Hand-written letters sent by post have long become old-fashioned to many people who often refer to regular post as “snail mail” (Henkin IX); however, for some individuals there is nothing more exciting than finding an envelope with a neatly written letter in their mailbox. The very hand-writing and the paper chosen by the sender become the embodiment of one’s care and gentle presence. What used to stand behind such letters is some meticulous work of hundreds of people from the U.S. Postal Service processing centers and the very postal offices. Today, the situation is changing dramatically with the advent and intensive development of computer technology. On the face of it, the latter has become a more efficient and faster substitution of human labor in the domain of postal services; however, it might affect the stability of employment of thousands of people.
I have recently found out that the people I work with in the processing center in Gaylord, northern Michigan, might suffer from the outcomes of technology development affecting the routine of postal services. The U.S. Postal Service plans to close or merge the department in Gaylord with the one in Traverse City. This means that more than one hundred people, including me, risk losing their jobs. There are twenty people among these that I have been working with very closely. The cooperation, mutual respect and efficient work habits developed over time in our team and helped us become a small tightly-knit community of those united by the common goal of performing the necessary tasks to satisfy the needs of population. Moreover, Gaylord, the town of only three thousand and six hundred people does not offer many job prospects for the local population. The jobs available at the processing center provide great opportunities for a significant amount of individuals.
Over the past years, the situation in the department of Postal Service has been changing due to the fact that first-class mail services are declining thus becoming less prestigious and profitable for the Postal Service itself. The decrease in mailing volumes in the United States is quite drastic. The peak of 213 billion pieces in 2006 led to 177 billion pieces in 2009 with a further projected fall to approximately 150 billion pieces by 2020 (Crew and Kleindorfer 140). The revenues are plummeting, and the process of delivery is supposedly losing its efficiency. This is the reason why more than two hundred processing centers have already been closed or merged with other units nearby.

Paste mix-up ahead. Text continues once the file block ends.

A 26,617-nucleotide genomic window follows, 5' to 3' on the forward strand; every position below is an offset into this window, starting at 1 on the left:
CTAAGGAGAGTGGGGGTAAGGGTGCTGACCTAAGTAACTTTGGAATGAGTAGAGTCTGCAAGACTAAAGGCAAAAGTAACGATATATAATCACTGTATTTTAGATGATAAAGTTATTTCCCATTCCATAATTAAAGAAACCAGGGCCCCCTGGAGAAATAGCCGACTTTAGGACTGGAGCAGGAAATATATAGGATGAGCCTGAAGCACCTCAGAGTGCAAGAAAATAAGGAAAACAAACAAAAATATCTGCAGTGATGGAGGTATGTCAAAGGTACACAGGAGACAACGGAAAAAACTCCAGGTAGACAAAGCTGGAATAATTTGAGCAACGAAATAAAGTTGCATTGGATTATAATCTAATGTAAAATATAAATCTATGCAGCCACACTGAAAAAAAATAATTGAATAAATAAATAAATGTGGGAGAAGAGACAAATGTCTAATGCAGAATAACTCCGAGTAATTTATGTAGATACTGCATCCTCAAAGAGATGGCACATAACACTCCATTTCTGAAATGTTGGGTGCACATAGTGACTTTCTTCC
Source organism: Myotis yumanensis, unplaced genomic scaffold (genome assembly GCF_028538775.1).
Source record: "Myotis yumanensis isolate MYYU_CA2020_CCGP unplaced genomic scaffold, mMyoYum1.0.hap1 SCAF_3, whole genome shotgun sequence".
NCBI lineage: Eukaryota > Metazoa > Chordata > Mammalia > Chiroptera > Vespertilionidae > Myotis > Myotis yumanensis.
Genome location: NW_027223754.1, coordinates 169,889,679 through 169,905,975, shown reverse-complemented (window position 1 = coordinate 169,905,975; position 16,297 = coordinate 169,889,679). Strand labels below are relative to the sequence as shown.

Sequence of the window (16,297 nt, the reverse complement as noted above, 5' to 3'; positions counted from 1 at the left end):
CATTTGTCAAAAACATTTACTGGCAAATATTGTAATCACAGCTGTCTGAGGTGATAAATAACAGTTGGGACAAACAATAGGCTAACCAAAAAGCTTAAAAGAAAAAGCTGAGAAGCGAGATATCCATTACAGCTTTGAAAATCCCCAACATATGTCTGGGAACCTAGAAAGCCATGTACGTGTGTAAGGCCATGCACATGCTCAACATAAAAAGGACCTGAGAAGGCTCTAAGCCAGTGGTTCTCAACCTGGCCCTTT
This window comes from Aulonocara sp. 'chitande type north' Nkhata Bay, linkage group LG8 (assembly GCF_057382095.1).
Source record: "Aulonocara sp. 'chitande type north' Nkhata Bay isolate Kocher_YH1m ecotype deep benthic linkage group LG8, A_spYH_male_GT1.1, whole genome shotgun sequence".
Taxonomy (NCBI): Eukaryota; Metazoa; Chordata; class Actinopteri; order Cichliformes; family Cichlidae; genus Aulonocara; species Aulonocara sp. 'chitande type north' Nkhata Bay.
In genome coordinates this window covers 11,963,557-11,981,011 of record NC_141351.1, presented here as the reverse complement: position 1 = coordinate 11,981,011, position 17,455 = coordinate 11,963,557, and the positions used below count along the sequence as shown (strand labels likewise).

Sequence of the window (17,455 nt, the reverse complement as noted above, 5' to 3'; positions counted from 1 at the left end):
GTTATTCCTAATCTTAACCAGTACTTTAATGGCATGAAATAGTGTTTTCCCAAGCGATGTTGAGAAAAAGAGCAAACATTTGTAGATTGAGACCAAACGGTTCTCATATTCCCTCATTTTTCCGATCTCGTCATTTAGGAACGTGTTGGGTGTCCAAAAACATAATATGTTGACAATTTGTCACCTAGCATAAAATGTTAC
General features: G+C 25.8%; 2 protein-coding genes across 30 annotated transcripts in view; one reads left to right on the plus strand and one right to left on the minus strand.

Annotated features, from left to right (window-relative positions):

The situation is quite a controversial event for me as a person who works for the processing center and a student who majors in computer science, and thus promotes the escalation of modern technology within the scope of providing modern services. As a customer, I use paperless statements, online payment functions, a number of online services, and the means of electronic communication. All this has contributed to an intensive development of technology and the amplification of the role of the Internet for people not only in my country, but also around the world. Moreover, it appears that I am partially responsible for the fact that the services of the U.S. Postal Service become less sought-after in the modern world thus leading to more units in the structure of the U.S. Postal Service being closed and merged. Despite the fact that I am fully aware of my contribution to such state of things that affect me and people around, I continue studying computer technology to use my knowledge and proficiency in the future. Moreover, I also appreciate the efficacy of modern technology and the services it can offer.
The situation my colleagues and I might face by losing our jobs because of escalation of computer technology can teach us quite a valuable lesson. The actions and decisions we make always presuppose the existence of long-term consequences. In some cases, we do not always think through and predict the full extent of adversity of certain steps taken. On the other hand, we might be aware of the complications to follow but still pursue what has been started.
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